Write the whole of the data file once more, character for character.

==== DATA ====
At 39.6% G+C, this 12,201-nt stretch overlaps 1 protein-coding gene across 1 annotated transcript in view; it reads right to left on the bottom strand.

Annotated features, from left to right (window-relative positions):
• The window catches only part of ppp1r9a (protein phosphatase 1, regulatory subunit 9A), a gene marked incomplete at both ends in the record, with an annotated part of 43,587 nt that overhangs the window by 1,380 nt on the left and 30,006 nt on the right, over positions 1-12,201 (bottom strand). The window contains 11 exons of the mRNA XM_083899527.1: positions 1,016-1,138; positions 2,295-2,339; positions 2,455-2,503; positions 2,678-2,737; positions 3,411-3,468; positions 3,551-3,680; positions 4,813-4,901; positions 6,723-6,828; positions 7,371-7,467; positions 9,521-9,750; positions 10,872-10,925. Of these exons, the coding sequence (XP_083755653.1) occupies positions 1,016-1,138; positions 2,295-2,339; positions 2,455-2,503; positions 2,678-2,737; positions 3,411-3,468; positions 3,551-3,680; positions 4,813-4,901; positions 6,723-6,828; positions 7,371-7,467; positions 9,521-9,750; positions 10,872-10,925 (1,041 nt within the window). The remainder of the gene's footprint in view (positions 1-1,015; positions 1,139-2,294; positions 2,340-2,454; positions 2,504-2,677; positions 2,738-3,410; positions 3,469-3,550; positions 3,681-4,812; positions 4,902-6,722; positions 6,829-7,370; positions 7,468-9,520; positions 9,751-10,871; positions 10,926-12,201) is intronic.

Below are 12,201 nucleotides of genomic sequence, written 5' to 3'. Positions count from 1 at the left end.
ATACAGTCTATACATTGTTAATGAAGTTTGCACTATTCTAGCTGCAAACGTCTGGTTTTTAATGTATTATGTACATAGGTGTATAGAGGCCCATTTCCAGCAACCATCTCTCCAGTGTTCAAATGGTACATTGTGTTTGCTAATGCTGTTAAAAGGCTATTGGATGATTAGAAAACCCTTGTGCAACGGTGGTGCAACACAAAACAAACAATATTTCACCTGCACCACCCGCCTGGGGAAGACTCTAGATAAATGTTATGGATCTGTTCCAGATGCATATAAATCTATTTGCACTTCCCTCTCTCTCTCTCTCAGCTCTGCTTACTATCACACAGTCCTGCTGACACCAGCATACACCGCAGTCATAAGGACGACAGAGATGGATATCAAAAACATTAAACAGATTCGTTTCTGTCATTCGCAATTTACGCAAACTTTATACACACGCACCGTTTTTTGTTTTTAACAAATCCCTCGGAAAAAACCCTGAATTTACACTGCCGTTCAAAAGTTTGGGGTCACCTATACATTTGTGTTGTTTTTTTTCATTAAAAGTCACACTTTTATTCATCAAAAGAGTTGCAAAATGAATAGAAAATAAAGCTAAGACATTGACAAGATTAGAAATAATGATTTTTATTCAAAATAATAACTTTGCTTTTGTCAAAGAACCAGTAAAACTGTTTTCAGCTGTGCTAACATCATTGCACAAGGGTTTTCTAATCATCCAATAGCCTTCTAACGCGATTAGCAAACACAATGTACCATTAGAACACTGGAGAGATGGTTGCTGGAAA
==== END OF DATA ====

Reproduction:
At 39.6% G+C, this 12,201-nt stretch overlaps 1 protein-coding gene across 1 annotated transcript in view; it reads right to left on the bottom strand.

Annotated features, from left to right (window-relative positions):
• The window catches only part of ppp1r9a (protein phosphatase 1, regulatory subunit 9A), a gene marked incomplete at both ends in the record, with an annotated part of 43,587 nt that overhangs the window by 1,380 nt on the left and 30,006 nt on the right, over positions 1-12,201 (bottom strand). The window contains 11 exons of the mRNA XM_083899527.1: positions 1,016-1,138; positions 2,295-2,339; positions 2,455-2,503; positions 2,678-2,737; positions 3,411-3,468; positions 3,551-3,680; positions 4,813-4,901; positions 6,723-6,828; positions 7,371-7,467; positions 9,521-9,750; positions 10,872-10,925. Of these exons, the coding sequence (XP_083755653.1) occupies positions 1,016-1,138; positions 2,295-2,339; positions 2,455-2,503; positions 2,678-2,737; positions 3,411-3,468; positions 3,551-3,680; positions 4,813-4,901; positions 6,723-6,828; positions 7,371-7,467; positions 9,521-9,750; positions 10,872-10,925 (1,041 nt within the window). The remainder of the gene's footprint in view (positions 1-1,015; positions 1,139-2,294; positions 2,340-2,454; positions 2,504-2,677; positions 2,738-3,410; positions 3,469-3,550; positions 3,681-4,812; positions 4,902-6,722; positions 6,829-7,370; positions 7,468-9,520; positions 9,751-10,871; positions 10,926-12,201) is intronic.

Below are 12,201 nucleotides of genomic sequence, written 5' to 3'. Positions count from 1 at the left end.
ATACAGTCTATACATTGTTAATGAAGTTTGCACTATTCTAGCTGCAAACGTCTGGTTTTTAATGTATTATGTACATAGGTGTATAGAGGCCCATTTCCAGCAACCATCTCTCCAGTGTTCAAATGGTACATTGTGTTTGCTAATGCTGTTAAAAGGCTATTGGATGATTAGAAAACCCTTGTGCAACGGTGGTGCAACACAAAACAAACAATATTTCACCTGCACCACCCGCCTGGGGAAGACTCTAGATAAATGTTATGGATCTGTTCCAGATGCATATAAATCTATTTGCACTTCCCTCTCTCTCTCTCTCAGCTCTGCTTACTATCACACAGTCCTGCTGACACCAGCATACACCGCAGTCATAAGGACGACAGAGATGGATATCAAAAACATTAAACAGATTCGTTTCTGTCATTCGCAATTTACGCAAACTTTATACACACGCACCGTTTTTTGTTTTTAACAAATCCCTCGGAAAAAACCCTGAATTTACACTGCCGTTCAAAAGTTTGGGGTCACCTATACATTTGTGTTGTTTTTTTTCATTAAAAGTCACACTTTTATTCATCAAAAGAGTTGCAAAATGAATAGAAAATAAAGCTAAGACATTGACAAGATTAGAAATAATGATTTTTATTCAAAATAATAACTTTGCTTTTGTCAAAGAACCAGTAAAACTGTTTTCAGCTGTGCTAACATCATTGCACAAGGGTTTTCTAATCATCCAATAGCCTTCTAACGCGATTAGCAAACACAATGTACCATTAGAACACTGGAGAGATGGTTGCTGGAAA